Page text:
Today, Donald Trump continues to claim ignorance with regard to the harm caused by white supremacy movements.
After the violence that occurred this weekend — during which more than 30 people were injured and three were killed at a white supremacist rally in Charlottesville, Virginia — Donald Trump made a statement that people on both sides of the political spectrum took issue with:
“We condemn in the strongest possible terms this egregious display of hatred, bigotry and violence on many sides,” he said. “On many sides.”
He failed to mention the hate groups responsible for the rally (which was initially spurred in response to the removal of Confederate statues) or to explicitly denounce their message of racism.
His comment on there being “many sides” that needed condemning, suggests that people other than the hate groups were somehow at fault in all of this.
“‘Many sides’ suggests that there is no right side or wrong side, that all are morally equal,” Senator Kamala Harris wrote in a Facebook post. “But I reject that. It’s not hard to spot the wrong side here. They’re the ones with the torches and the swastikas.”
This is actually not the first time that the Trump name has been in the news in connection with a white supremacist rally. For that, we have to go back 90 years.
Trump’s father, Fred Trump, was arrested at a Ku Klux Klan rally in New York on Memorial Day 1927.
On that day, approximately 1,000 white-robed Klansmen marched through Queens in opposition to Roman Catholic police.
“Liberty and Democracy have been trampled upon when native-born Protestant Americans dare to organize to protect one flag, the American flag; one school, the public school; and one language, the English language,” a flier for the event read.
Fred Trump, who was 23 at the time, was listed as one of the seven men arrested at the rally by The New York Times:
The newspaper’s coverage of the arrests said that Trump lived at 175-24 Devonshire Road, Jamaica — an address where the 1930 Census confirmed that Fred Trump Sr. lived with his mother.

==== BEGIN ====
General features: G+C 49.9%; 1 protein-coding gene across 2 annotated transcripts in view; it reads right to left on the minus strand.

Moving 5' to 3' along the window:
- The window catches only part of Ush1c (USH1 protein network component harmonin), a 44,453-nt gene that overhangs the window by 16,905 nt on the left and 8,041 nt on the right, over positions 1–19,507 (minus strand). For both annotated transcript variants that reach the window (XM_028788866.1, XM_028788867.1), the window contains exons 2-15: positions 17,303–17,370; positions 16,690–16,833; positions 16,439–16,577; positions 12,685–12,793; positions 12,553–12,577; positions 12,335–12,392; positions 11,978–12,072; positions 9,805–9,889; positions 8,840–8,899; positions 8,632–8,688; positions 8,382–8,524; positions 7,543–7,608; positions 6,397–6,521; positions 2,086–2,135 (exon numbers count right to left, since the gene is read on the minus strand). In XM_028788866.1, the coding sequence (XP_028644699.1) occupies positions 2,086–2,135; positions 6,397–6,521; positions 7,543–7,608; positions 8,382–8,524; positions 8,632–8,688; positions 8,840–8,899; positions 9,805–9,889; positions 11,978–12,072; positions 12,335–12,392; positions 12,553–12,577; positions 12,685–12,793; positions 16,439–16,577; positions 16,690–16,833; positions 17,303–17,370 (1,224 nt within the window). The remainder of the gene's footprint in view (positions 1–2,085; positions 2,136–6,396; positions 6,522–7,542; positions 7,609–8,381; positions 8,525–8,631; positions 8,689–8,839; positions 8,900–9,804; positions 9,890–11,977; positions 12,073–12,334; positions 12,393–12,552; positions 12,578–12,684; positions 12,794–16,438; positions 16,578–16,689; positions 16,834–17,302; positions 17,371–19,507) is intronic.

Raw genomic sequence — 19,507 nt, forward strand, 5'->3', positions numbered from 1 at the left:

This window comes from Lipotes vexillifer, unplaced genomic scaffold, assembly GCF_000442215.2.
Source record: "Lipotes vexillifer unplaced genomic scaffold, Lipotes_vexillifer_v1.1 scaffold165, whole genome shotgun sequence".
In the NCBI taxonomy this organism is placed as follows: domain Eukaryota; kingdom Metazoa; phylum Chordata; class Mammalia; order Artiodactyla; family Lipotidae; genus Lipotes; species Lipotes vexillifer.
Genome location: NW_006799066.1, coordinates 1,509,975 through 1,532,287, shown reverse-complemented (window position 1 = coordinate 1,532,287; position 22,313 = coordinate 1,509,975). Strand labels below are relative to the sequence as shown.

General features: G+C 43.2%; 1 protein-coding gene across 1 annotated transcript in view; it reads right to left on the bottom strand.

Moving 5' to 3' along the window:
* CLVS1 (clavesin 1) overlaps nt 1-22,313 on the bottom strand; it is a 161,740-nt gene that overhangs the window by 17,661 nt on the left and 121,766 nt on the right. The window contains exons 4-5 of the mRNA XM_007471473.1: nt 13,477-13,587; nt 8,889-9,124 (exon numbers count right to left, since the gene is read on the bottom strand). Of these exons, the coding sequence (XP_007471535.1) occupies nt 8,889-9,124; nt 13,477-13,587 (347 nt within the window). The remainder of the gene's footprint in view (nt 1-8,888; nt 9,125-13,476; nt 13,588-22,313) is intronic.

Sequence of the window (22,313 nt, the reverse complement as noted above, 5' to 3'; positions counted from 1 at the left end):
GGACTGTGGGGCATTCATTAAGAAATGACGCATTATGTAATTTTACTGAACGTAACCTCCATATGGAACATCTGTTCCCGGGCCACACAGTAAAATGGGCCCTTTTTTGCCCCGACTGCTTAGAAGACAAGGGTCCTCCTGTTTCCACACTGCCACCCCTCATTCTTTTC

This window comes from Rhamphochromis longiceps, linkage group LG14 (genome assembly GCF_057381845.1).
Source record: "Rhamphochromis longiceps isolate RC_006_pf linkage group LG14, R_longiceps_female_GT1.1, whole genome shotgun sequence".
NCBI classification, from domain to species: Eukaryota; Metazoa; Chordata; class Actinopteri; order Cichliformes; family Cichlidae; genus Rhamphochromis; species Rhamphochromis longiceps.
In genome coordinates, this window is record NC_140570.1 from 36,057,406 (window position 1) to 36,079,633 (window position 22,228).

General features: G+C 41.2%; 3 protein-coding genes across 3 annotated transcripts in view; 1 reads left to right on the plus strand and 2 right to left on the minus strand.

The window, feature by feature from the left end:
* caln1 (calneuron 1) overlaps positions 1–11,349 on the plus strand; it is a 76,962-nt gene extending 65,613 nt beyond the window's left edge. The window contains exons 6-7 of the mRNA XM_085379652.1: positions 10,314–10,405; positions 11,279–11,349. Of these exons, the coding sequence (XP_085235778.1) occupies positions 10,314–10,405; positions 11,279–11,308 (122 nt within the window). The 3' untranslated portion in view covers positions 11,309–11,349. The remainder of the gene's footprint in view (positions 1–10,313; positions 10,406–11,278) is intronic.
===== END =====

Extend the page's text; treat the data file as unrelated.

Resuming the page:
The paper didn’t clarify what role Trump had been playing in the riot, but says he was detained “on a charge of refusing to disperse from a parade when ordered to do so.” Trump was, however, the only person arrested who did not end up being charged with a crime.
When Donald Trump was confronted with this information during his presidential campaign, he chose to deny the facts of the situation rather than acknowledge what had happened and explicitly condemn the KKK.
“He was never arrested,” Donald Trump told the Daily Mail in 2015. “He has nothing to do with this. This never happened. This is nonsense and it never happened. This never happened. Never took place. He was never arrested, never convicted, never even charged. It’s a completely false, ridiculous story. He was never there! It never happened. Never took place.”
Similarly, Donald Trump failed to acknowledge the support of Klan leader David Duke in 2016.
“I don’t know anything about David Duke, okay,” Trump said. “I don’t know anything about what you’re even talking about with white supremacy or white supremacists. I don’t know, did he endorse me? Or what’s going on. Because I know nothing about David Duke. I know nothing about white supremacists.”
This was a lie, given that Trump had mentioned Duke, a nationally famous figure, by name in the past.
He had another opportunity to condemn Duke’s platform this weekend — which he did not take.
“This represents a turning point for the people of this country,” Duke said in a video uploaded to Twitter by Indianapolis Star photojournalist Mykal McEldowney. “We are determined to take our country back. We are going to fulfill the promises of Donald Trump. That’s what we believed in, that’s why we voted for Donald Trump. Because he said he’s going to take our country back. That’s what we gotta do.”
If Donald Trump still “knows nothing” about white supremacists, it’s probably time he started learning.
Next, take a look at these disturbing historical photos that reveal what it’s like to grow up in the KKK. Then see how a black man convinced 200 racists to leave the KKK by befriending them.